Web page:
In both the Deloitte and the McKinsey and Trillian corruption scandals, Eskom’s former chief financial officer Anoj Singh, among other employees of the utility, played a central role. He resigned under a cloud in January 2018, after eight months of suspension.
But as the old adage goes, there is no honour amongst crooks — Eskom has drafted McKinsey on to its side in the case. Eskom seeks no order against McKinsey, which is the fourth respondent in the claim against Deloitte.
Says the utility: “It (McKinsey) is cited because it may wish to raise concerns about the use that Deloitte appears to have made in its proposals, of two proposals that McKinsey had sent to (Prish) Govender (of Eskom). Deloitte’s proposals appear to have some striking similarities to proposals that McKinsey had sent to Govender.”
This implies Eskom’s Govender, who resigned on 23 January 2018, shortly after the current Eskom board was installed to root out corruption at the embattled parastatal, stole McKinsey’s ideas and offered them to Deloitte, which then charged Eskom inflated fees for their implementation.
The management consultancy had itself employed underhanded tactics to win a major contract from Eskom, including partnering with the shady Trillian to win the contract. The two entities had worked together at another state-owned entity, Transnet, where they also extracted an estimated R3 billion ( US$204,5 million) in fees for work of dubious value.
If Eskom succeeds in declaring the Deloitte Consulting contracts corrupt, it would add to the many scandals Deloitte’s audit unit has been navigating over the past three years — the biggest of which is the massive accounting fraud that has rocked multinational furniture retailer Steinhoff since the resignation of its chief executive Markus Jooste.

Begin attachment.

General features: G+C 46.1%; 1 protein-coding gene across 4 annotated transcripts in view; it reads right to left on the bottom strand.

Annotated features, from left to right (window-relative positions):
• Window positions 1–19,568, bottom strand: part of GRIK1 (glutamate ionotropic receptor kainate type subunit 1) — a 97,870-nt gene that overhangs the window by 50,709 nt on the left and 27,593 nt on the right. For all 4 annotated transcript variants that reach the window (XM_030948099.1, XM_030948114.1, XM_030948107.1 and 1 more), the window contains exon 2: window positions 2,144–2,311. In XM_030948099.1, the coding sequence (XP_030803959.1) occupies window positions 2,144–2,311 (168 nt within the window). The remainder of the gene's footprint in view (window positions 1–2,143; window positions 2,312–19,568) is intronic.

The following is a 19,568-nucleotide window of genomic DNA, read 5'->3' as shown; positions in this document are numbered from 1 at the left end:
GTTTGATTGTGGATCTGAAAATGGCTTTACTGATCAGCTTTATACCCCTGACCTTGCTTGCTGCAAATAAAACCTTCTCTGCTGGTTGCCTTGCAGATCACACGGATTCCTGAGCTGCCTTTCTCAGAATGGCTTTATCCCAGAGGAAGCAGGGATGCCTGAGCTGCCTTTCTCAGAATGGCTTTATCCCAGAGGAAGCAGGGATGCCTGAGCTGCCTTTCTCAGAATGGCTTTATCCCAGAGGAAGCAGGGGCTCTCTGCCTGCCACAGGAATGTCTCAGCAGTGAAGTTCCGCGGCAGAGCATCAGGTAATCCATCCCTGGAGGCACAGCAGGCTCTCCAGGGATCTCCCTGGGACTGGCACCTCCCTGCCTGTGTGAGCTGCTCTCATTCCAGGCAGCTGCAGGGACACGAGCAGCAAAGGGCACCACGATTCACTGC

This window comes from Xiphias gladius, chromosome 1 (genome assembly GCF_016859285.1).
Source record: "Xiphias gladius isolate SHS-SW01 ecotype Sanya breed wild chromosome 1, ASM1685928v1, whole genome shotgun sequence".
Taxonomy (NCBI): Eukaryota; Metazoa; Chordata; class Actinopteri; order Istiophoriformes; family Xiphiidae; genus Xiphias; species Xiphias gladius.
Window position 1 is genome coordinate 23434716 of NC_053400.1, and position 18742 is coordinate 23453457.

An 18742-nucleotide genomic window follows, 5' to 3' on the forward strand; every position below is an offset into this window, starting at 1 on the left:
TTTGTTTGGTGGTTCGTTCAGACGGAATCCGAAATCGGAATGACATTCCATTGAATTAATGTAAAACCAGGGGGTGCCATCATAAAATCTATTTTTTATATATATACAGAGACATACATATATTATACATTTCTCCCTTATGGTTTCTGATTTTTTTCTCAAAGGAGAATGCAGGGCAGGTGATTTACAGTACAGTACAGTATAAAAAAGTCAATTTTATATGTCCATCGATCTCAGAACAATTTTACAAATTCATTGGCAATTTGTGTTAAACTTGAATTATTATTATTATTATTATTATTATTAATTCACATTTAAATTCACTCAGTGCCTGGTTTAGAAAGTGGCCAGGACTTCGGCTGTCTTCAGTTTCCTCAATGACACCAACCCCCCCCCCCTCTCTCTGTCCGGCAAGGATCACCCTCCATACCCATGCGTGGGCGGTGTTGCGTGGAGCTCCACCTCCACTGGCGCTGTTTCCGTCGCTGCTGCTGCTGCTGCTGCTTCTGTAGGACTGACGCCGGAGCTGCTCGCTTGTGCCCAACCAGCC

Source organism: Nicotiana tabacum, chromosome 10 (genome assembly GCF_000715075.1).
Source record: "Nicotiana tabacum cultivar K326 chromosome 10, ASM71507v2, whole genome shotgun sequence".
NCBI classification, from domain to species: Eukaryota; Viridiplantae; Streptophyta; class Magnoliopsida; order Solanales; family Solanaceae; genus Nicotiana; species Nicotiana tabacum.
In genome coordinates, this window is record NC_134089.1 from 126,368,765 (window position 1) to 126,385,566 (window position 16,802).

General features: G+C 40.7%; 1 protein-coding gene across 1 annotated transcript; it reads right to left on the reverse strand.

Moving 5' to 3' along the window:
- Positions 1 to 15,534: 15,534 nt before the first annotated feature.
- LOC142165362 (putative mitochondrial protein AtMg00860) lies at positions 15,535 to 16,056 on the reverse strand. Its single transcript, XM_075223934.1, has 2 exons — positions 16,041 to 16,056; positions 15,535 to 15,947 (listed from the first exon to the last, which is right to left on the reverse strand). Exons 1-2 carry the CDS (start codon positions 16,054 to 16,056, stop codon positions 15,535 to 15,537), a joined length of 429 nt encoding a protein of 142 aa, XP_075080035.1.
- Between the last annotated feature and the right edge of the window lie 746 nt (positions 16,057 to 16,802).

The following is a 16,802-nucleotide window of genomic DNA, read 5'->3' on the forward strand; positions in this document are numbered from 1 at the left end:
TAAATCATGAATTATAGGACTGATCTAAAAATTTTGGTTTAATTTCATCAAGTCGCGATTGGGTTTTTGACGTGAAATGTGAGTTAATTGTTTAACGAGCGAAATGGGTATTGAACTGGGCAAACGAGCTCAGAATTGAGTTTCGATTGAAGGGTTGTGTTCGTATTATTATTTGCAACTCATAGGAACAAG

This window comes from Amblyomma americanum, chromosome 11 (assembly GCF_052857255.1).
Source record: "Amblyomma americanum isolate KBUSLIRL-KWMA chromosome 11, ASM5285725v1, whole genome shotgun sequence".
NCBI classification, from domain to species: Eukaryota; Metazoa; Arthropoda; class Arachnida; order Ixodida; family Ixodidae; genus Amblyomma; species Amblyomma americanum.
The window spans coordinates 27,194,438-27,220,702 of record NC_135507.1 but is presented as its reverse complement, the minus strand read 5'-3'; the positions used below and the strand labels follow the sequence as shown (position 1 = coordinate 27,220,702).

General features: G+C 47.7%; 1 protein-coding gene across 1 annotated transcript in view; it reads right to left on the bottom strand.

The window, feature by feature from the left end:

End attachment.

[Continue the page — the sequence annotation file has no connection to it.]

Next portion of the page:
Earlier this year, and just like Steinhoff, sugar producer Tongaat Hulett launched a forensic audit after it uncovered what it said were “certain past practices” that may have inflated the company’s real performance. African Bank collapsed in 2014, accused of understating its customer debt levels and inflating financial performance.
Deloitte had for many years been auditing all three.
Let us go back to Eskom.
The utility alleges its own Anoj Singh, the disgraced former chief financial officer who admitted to paying the Gupta-linked Trillian hundreds of millions for doing no work for the utility, conspired in “off-the-record” meetings with Deloitte Consulting’s Shamal Sivasanker to rig the two contracts before they were put out to tender.
In these meetings, Sivasanker offered to Eskom employees Singh and Prish Govender proposals of services it could render to help the electricity producer meet its challenges. Deloitte also told them what it would charge for the services, according to Eskom’s affidavit before the court.
Eskom says Singh and Govender then adopted these and put them out as Eskom’s tender for services. Deloitte then tendered to provide the services.